The White House, Washington, D.C.
Although grand plans were originally envisioned by artist and engineer Pierre Charles L’Enfant for a presidential residence in Washington D.C., Irish-born architect James Hoban’s more modest design for a refined Georgian mansion in the Palladian style was ultimately selected. The White House was built between 1792 and 1800 and has served as the residence of every U.S. President since John Adams.
In 1801 under the direction of Thomas Jefferson, the White House was expanded with the addition of two colonnades, designed by Benjamin Henry Latrobe (who would later design the US Capitol). Damaged during the War of 1812, the residence was reconstructed and later the south and north porticos were added. Throughout the twentieth century, improvements and additions were undertaken; however, the sandstone exterior walls are originally from Hoban’s time. Today, the White House is a complex of six floors and over 130 rooms.
Although the White House grounds have had many gardeners through their history, the general design, still largely used as master plan today, was designed in 1935 by Frederick Law Olmsted, Jr. of the Olmsted Brothers firm, under commission from President Franklin D. Roosevelt.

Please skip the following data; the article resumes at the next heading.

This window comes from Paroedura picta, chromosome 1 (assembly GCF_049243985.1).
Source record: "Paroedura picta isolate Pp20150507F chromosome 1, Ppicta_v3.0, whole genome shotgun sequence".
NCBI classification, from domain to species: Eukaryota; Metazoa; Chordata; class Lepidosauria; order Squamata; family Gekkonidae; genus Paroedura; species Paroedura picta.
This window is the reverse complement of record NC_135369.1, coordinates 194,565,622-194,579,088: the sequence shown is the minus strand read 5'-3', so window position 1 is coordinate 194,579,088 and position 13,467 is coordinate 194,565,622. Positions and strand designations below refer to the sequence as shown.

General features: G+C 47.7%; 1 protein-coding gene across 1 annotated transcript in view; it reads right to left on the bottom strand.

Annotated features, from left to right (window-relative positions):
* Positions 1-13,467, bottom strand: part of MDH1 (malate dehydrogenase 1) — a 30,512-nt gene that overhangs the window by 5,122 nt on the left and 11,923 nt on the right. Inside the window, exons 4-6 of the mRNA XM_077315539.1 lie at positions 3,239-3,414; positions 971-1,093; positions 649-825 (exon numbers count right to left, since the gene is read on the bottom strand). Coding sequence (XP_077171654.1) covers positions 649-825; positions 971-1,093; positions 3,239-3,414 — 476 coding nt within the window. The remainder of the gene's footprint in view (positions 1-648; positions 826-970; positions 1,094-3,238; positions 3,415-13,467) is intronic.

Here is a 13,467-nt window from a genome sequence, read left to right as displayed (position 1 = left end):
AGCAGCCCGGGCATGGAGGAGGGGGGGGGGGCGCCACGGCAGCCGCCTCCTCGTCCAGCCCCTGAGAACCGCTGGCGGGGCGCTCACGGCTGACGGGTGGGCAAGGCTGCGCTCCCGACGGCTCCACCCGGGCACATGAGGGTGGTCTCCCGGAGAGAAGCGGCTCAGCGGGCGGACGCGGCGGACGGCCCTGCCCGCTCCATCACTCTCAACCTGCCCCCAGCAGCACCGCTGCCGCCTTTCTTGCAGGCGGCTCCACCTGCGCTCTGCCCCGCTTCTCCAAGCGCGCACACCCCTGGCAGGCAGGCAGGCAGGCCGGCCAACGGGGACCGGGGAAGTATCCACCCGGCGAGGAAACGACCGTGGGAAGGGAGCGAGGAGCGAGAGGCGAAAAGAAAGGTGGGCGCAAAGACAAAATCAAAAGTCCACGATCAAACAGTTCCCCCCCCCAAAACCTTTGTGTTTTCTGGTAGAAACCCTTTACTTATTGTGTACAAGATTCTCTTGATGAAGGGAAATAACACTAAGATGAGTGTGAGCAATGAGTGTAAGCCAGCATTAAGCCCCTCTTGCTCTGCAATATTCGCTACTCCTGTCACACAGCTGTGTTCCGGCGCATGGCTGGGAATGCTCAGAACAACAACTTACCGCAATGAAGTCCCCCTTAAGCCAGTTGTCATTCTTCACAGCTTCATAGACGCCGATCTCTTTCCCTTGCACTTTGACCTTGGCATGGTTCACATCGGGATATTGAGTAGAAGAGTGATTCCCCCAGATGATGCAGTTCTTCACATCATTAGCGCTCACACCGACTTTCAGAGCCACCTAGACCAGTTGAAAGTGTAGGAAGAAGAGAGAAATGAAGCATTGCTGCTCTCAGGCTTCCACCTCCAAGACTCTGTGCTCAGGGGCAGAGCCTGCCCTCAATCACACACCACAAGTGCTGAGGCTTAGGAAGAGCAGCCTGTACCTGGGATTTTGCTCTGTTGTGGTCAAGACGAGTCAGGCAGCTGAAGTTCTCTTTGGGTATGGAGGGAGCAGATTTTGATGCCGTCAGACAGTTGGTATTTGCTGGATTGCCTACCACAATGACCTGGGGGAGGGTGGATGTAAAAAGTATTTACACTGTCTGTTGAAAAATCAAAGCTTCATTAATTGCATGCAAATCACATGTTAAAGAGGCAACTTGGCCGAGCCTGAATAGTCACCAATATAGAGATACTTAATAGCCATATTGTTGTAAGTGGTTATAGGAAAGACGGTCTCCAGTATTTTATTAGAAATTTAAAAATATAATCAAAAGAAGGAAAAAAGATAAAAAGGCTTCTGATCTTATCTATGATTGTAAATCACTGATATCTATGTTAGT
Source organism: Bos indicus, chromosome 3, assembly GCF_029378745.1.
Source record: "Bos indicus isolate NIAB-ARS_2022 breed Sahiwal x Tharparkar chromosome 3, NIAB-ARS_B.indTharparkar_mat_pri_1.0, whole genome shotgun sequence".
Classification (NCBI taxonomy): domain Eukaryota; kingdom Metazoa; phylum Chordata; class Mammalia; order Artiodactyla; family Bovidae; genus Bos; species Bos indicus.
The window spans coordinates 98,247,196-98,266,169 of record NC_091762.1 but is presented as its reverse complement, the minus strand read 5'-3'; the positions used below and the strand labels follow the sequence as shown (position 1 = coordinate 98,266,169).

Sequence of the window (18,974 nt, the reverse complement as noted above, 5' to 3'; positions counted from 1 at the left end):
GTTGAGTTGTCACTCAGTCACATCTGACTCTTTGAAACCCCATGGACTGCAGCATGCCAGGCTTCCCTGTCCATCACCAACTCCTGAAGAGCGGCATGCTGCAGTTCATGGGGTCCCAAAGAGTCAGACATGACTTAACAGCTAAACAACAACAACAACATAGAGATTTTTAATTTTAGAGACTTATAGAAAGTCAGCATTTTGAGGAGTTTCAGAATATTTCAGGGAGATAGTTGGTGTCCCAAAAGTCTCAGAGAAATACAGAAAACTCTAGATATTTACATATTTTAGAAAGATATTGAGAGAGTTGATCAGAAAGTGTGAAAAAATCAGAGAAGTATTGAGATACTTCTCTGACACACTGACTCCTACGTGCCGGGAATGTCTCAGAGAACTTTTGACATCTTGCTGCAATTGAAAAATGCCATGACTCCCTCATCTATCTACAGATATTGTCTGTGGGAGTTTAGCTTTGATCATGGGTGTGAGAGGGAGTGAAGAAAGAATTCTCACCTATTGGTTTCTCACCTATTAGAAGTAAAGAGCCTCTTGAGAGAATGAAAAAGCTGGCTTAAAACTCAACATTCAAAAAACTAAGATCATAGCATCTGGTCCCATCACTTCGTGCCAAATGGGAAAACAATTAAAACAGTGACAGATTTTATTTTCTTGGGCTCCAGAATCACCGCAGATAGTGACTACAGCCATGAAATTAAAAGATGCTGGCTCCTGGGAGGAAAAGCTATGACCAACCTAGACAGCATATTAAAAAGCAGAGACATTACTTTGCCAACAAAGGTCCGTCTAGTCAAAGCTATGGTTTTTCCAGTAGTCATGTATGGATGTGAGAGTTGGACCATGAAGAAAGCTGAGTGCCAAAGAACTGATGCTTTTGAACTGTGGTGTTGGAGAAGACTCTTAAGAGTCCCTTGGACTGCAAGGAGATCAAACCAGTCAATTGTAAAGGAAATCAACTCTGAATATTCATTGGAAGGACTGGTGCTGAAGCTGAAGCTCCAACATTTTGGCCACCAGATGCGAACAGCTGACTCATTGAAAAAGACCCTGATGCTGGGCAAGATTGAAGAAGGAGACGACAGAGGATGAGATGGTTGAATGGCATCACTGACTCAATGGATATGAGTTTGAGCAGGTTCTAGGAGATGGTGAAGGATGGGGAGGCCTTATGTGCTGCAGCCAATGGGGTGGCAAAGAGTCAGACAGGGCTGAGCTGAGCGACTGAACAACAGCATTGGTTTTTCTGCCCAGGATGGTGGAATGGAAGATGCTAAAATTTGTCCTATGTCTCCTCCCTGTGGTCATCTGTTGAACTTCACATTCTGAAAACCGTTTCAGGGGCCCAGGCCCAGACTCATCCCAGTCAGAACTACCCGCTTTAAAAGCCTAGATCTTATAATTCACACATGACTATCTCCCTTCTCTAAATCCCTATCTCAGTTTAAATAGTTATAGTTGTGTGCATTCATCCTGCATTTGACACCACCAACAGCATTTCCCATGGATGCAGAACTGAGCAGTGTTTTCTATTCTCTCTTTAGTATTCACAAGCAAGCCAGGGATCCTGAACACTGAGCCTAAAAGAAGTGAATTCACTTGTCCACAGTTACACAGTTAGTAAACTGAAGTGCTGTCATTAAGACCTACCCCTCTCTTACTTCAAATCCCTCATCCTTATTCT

The Pritzker Architecture Prize events of June 17, 1998 began with a reception inside the White House with all of the state rooms open for viewing by the guests. The ceremony and dinner followed on the south lawn within a tent that had been erected for the occasion. Speakers included President Clinton and First Lady Hillary Rodham Clinton, architectural historian and Sterling Professor Emeritus, Vincent Scully, J. Carter Brown, Chair of the Pritzker Architecture Prize jury, Jay Pritzker, President of the Hyatt Foundation, and laureate, Renzo Piano.